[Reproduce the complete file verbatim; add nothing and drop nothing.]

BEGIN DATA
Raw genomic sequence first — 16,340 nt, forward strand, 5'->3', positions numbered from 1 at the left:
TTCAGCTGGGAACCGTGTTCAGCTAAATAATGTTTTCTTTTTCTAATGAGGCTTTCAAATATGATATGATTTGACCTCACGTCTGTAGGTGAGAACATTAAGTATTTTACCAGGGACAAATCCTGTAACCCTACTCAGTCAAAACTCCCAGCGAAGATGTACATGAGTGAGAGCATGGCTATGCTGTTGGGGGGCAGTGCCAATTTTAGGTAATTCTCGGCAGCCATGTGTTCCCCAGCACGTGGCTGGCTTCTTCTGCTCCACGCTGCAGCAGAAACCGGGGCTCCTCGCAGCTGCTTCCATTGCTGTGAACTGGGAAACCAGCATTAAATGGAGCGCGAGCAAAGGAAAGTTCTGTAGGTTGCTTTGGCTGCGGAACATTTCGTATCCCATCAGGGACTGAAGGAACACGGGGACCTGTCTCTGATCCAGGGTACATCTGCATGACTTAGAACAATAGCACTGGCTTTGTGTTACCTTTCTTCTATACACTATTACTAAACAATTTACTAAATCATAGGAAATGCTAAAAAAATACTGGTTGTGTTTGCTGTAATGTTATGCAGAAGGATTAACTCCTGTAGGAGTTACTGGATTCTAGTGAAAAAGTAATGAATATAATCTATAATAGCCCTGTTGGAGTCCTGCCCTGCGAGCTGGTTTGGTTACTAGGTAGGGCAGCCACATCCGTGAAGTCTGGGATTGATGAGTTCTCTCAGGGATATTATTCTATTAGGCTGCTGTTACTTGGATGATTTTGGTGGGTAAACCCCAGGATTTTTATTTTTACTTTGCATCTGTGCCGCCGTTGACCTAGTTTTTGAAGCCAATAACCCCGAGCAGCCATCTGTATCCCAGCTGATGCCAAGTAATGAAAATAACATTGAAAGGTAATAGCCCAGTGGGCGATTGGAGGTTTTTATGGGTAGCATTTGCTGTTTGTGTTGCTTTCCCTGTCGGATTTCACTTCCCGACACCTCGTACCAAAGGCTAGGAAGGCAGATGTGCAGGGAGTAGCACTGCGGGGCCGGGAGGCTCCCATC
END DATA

Raw genomic sequence first — 16,340 nt, forward strand, 5'->3', positions numbered from 1 at the left:
TTCAGCTGGGAACCGTGTTCAGCTAAATAATGTTTTCTTTTTCTAATGAGGCTTTCAAATATGATATGATTTGACCTCACGTCTGTAGGTGAGAACATTAAGTATTTTACCAGGGACAAATCCTGTAACCCTACTCAGTCAAAACTCCCAGCGAAGATGTACATGAGTGAGAGCATGGCTATGCTGTTGGGGGGCAGTGCCAATTTTAGGTAATTCTCGGCAGCCATGTGTTCCCCAGCACGTGGCTGGCTTCTTCTGCTCCACGCTGCAGCAGAAACCGGGGCTCCTCGCAGCTGCTTCCATTGCTGTGAACTGGGAAACCAGCATTAAATGGAGCGCGAGCAAAGGAAAGTTCTGTAGGTTGCTTTGGCTGCGGAACATTTCGTATCCCATCAGGGACTGAAGGAACACGGGGACCTGTCTCTGATCCAGGGTACATCTGCATGACTTAGAACAATAGCACTGGCTTTGTGTTACCTTTCTTCTATACACTATTACTAAACAATTTACTAAATCATAGGAAATGCTAAAAAAATACTGGTTGTGTTTGCTGTAATGTTATGCAGAAGGATTAACTCCTGTAGGAGTTACTGGATTCTAGTGAAAAAGTAATGAATATAATCTATAATAGCCCTGTTGGAGTCCTGCCCTGCGAGCTGGTTTGGTTACTAGGTAGGGCAGCCACATCCGTGAAGTCTGGGATTGATGAGTTCTCTCAGGGATATTATTCTATTAGGCTGCTGTTACTTGGATGATTTTGGTGGGTAAACCCCAGGATTTTTATTTTTACTTTGCATCTGTGCCGCCGTTGACCTAGTTTTTGAAGCCAATAACCCCGAGCAGCCATCTGTATCCCAGCTGATGCCAAGTAATGAAAATAACATTGAAAGGTAATAGCCCAGTGGGCGATTGGAGGTTTTTATGGGTAGCATTTGCTGTTTGTGTTGCTTTCCCTGTCGGATTTCACTTCCCGACACCTCGTACCAAAGGCTAGGAAGGCAGATGTGCAGGGAGTAGCACTGCGGGGCCGGGAGGCTCCCATC